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Do You Like Alimentation Couche-Tard Inc. (TSE:ATD.B) At This P/E Ratio?

Simply Wall St

This article is written for those who want to get better at using price to earnings ratios (P/E ratios). To keep it practical, we'll show how Alimentation Couche-Tard Inc.'s (TSE:ATD.B) P/E ratio could help you assess the value on offer. Looking at earnings over the last twelve months, Alimentation Couche-Tard has a P/E ratio of 18.48. That means that at current prices, buyers pay CA$18.48 for every CA$1 in trailing yearly profits.

See our latest analysis for Alimentation Couche-Tard

How Do You Calculate Alimentation Couche-Tard's P/E Ratio?

The formula for price to earnings is:

Price to Earnings Ratio = Share Price (in reporting currency) ÷ Earnings per Share (EPS)

Or for Alimentation Couche-Tard:

P/E of 18.48 = CA$33.14 (Note: this is the share price in the reporting currency, namely, USD ) ÷ CA$1.79 (Based on the year to October 2019.)

Is A High Price-to-Earnings Ratio Good?

A higher P/E ratio means that investors are paying a higher price for each CA$1 of company earnings. That isn't necessarily good or bad, but a high P/E implies relatively high expectations of what a company can achieve in the future.

How Does Alimentation Couche-Tard's P/E Ratio Compare To Its Peers?

The P/E ratio essentially measures market expectations of a company. If you look at the image below, you can see Alimentation Couche-Tard has a lower P/E than the average (21.4) in the consumer retailing industry classification.

TSX:ATD.B Price Estimation Relative to Market, December 8th 2019

This suggests that market participants think Alimentation Couche-Tard will underperform other companies in its industry. While current expectations are low, the stock could be undervalued if the situation is better than the market assumes. You should delve deeper. I like to check if company insiders have been buying or selling.

How Growth Rates Impact P/E Ratios

P/E ratios primarily reflect market expectations around earnings growth rates. Earnings growth means that in the future the 'E' will be higher. And in that case, the P/E ratio itself will drop rather quickly. And as that P/E ratio drops, the company will look cheap, unless its share price increases.

Most would be impressed by Alimentation Couche-Tard earnings growth of 12% in the last year. And earnings per share have improved by 18% annually, over the last five years. So one might expect an above average P/E ratio.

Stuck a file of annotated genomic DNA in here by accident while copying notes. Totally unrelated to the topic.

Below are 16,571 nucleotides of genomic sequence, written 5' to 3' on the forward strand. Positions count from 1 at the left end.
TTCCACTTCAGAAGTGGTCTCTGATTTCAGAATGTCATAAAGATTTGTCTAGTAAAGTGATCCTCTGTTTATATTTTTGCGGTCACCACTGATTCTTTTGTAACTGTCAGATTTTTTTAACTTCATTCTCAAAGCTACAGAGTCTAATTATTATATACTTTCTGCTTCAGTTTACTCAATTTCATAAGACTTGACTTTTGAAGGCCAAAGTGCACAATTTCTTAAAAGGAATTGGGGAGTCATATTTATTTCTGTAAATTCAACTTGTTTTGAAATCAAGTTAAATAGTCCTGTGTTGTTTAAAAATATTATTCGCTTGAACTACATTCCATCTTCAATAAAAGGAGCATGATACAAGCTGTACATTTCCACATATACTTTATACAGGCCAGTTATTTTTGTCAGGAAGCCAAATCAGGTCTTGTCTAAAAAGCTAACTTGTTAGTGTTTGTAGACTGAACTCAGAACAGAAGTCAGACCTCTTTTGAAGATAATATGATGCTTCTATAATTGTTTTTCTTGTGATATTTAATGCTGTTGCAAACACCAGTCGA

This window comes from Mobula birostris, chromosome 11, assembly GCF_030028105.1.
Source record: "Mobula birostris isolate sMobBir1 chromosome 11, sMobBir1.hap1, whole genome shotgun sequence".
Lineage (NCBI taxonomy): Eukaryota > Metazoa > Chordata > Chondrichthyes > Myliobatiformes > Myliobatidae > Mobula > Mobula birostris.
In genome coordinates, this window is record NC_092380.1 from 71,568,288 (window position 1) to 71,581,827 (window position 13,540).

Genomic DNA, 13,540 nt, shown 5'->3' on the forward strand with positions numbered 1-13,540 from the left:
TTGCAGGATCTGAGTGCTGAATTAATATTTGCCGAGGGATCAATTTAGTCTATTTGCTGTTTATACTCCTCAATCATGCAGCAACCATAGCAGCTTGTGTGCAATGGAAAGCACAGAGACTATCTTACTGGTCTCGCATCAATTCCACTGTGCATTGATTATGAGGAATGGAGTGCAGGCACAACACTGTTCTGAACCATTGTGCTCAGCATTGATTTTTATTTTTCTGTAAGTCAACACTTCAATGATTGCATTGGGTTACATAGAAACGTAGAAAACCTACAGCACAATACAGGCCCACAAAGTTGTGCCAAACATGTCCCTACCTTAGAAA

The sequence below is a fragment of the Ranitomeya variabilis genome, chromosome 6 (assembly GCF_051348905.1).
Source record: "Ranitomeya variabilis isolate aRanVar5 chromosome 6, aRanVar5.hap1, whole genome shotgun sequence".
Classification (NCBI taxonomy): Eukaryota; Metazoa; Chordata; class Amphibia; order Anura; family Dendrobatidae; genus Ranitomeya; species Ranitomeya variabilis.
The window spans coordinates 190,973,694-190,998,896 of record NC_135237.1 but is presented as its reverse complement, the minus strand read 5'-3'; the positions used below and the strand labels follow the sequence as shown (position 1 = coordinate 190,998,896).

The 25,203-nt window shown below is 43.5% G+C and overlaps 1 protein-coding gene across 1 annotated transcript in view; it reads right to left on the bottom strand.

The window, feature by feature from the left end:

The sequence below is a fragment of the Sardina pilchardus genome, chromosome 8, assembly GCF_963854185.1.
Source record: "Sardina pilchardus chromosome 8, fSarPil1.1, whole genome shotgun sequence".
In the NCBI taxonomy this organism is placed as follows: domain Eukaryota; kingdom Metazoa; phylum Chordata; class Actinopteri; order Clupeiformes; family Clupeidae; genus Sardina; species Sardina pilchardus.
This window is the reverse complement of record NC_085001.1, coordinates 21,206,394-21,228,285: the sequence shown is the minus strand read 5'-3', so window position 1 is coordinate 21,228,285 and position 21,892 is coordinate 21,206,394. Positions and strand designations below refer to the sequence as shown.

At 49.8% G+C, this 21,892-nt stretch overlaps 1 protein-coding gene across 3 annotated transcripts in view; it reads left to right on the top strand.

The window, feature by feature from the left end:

Don't Forget: The P/E Does Not Account For Debt or Bank Deposits

The 'Price' in P/E reflects the market capitalization of the company. In other words, it does not consider any debt or cash that the company may have on the balance sheet. In theory, a company can lower its future P/E ratio by using cash or debt to invest in growth.

Such expenditure might be good or bad, in the long term, but the point here is that the balance sheet is not reflected by this ratio.

Alimentation Couche-Tard's Balance Sheet

Alimentation Couche-Tard has net debt worth 15% of its market capitalization. This could bring some additional risk, and reduce the number of investment options for management; worth remembering if you compare its P/E to businesses without debt.

The Bottom Line On Alimentation Couche-Tard's P/E Ratio

Alimentation Couche-Tard has a P/E of 18.5. That's higher than the average in its market, which is 15.3. While the company does use modest debt, its recent earnings growth is very good. Therefore, it's not particularly surprising that it has a above average P/E ratio.

Investors have an opportunity when market expectations about a stock are wrong. As value investor Benjamin Graham famously said, 'In the short run, the market is a voting machine but in the long run, it is a weighing machine. So this free visualization of the analyst consensus on future earnings could help you make the right decision about whether to buy, sell, or hold.

You might be able to find a better buy than Alimentation Couche-Tard. If you want a selection of possible winners, check out this free list of interesting companies that trade on a P/E below 20 (but have proven they can grow earnings).

If you spot an error that warrants correction, please contact the editor at editorial-team@simplywallst.com. This article by Simply Wall St is general in nature. It does not constitute a recommendation to buy or sell any stock, and does not take account of your objectives, or your financial situation. Simply Wall St has no position in the stocks mentioned.

We aim to bring you long-term focused research analysis driven by fundamental data. Note that our analysis may not factor in the latest price-sensitive company announcements or qualitative material. Thank you for reading.